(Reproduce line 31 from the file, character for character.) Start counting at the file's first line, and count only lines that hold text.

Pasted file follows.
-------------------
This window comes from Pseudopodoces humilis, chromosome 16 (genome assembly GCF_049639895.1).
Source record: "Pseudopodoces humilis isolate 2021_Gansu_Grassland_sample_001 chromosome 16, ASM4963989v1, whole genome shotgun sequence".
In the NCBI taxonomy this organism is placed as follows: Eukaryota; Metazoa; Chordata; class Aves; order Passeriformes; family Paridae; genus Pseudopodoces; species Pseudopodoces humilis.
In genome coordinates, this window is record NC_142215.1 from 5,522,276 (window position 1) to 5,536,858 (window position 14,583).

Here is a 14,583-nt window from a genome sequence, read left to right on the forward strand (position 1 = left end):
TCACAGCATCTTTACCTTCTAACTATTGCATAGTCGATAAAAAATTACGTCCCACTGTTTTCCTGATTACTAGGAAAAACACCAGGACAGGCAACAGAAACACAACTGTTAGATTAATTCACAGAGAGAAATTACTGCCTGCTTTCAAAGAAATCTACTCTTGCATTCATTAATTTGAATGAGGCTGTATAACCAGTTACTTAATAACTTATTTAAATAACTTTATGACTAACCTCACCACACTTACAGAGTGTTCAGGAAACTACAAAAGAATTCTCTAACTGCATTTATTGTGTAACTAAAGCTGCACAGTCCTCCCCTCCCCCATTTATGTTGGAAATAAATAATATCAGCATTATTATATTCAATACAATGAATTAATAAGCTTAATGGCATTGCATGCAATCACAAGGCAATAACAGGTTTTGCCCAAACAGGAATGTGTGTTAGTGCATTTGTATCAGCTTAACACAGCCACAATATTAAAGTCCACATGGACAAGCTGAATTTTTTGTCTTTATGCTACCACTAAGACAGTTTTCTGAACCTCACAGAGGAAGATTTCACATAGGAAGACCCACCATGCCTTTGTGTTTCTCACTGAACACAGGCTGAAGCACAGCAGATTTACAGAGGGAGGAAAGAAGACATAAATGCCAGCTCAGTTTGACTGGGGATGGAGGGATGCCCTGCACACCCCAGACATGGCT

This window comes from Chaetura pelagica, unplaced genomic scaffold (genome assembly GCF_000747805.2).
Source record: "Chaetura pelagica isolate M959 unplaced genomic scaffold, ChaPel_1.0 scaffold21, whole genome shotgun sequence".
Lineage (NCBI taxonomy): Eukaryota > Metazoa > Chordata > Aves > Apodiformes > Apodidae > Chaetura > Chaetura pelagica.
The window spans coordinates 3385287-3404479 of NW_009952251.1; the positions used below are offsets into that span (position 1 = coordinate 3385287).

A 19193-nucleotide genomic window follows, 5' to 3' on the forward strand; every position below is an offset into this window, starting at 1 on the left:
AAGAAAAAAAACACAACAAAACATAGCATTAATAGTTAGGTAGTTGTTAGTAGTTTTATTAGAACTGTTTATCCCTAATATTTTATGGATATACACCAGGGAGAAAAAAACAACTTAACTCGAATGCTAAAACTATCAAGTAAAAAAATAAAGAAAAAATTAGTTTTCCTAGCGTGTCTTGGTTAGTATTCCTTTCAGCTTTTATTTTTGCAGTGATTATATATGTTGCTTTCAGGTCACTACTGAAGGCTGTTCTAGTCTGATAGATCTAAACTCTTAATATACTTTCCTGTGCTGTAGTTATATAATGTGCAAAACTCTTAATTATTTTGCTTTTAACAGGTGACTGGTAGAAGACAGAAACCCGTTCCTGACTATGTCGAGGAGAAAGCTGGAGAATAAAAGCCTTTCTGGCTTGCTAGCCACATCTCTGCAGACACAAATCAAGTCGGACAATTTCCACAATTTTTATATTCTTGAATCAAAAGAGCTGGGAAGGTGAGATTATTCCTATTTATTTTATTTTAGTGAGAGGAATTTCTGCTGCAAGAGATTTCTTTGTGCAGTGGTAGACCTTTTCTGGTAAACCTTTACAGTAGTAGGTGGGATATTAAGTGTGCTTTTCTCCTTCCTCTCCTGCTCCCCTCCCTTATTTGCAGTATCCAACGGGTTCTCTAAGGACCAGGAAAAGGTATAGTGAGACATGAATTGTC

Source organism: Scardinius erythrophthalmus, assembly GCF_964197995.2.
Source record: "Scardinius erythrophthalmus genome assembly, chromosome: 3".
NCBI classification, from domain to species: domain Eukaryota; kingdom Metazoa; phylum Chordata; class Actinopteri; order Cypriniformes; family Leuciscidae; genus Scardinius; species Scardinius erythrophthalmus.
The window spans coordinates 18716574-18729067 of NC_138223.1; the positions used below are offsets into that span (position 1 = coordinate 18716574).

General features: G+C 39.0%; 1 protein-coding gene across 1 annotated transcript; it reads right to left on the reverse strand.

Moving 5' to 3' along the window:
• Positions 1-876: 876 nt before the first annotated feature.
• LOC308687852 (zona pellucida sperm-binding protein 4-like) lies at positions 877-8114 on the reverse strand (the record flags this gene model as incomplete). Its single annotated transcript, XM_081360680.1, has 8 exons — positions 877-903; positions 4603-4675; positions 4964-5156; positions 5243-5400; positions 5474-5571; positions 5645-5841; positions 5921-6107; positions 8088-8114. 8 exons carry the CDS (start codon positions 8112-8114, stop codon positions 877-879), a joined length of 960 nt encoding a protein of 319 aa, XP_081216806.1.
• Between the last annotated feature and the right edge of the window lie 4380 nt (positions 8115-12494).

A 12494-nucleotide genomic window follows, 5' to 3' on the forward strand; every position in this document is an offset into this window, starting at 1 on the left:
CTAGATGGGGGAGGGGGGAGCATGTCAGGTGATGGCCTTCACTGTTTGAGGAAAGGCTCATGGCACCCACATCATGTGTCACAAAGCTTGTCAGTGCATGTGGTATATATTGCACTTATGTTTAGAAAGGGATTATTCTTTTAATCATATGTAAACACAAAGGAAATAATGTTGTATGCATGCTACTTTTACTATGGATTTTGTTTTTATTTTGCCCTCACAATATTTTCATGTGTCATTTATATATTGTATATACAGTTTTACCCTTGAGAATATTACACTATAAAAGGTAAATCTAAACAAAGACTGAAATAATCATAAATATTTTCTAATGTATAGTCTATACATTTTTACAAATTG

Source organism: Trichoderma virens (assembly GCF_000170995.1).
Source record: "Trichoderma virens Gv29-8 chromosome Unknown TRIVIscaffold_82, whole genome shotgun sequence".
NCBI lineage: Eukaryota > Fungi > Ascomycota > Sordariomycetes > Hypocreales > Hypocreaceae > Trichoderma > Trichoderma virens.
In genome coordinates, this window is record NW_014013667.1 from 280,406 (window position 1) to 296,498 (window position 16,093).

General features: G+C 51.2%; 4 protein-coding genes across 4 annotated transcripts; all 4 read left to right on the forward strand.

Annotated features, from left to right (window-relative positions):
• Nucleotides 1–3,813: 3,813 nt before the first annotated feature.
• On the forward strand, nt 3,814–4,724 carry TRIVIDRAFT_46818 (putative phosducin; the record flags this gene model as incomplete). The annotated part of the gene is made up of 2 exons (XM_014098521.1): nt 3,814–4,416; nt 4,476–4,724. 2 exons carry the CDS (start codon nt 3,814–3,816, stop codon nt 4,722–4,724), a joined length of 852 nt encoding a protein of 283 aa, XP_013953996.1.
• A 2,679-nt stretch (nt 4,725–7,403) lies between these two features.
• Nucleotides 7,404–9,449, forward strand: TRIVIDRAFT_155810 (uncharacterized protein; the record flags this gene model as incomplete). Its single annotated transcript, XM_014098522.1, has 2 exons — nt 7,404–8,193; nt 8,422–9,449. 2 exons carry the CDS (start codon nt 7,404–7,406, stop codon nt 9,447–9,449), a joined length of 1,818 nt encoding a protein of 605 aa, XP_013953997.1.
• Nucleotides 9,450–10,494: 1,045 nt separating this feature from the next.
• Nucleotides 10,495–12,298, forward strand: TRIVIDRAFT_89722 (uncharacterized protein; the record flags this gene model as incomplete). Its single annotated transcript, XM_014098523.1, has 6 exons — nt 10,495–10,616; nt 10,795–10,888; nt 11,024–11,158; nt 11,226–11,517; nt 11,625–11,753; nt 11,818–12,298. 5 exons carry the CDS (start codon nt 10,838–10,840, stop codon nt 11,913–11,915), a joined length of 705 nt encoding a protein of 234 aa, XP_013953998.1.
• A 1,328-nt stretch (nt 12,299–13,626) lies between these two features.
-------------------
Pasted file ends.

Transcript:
• On the forward strand, nt 3,814–4,724 carry TRIVIDRAFT_46818 (putative phosducin; the record flags this gene model as incomplete). The annotated part of the gene is made up of 2 exons (XM_014098521.1): nt 3,814–4,416; nt 4,476–4,724. 2 exons carry the CDS (start codon nt 3,814–3,816, stop codon nt 4,722–4,724), a joined length of 852 nt encoding a protein of 283 aa, XP_013953996.1.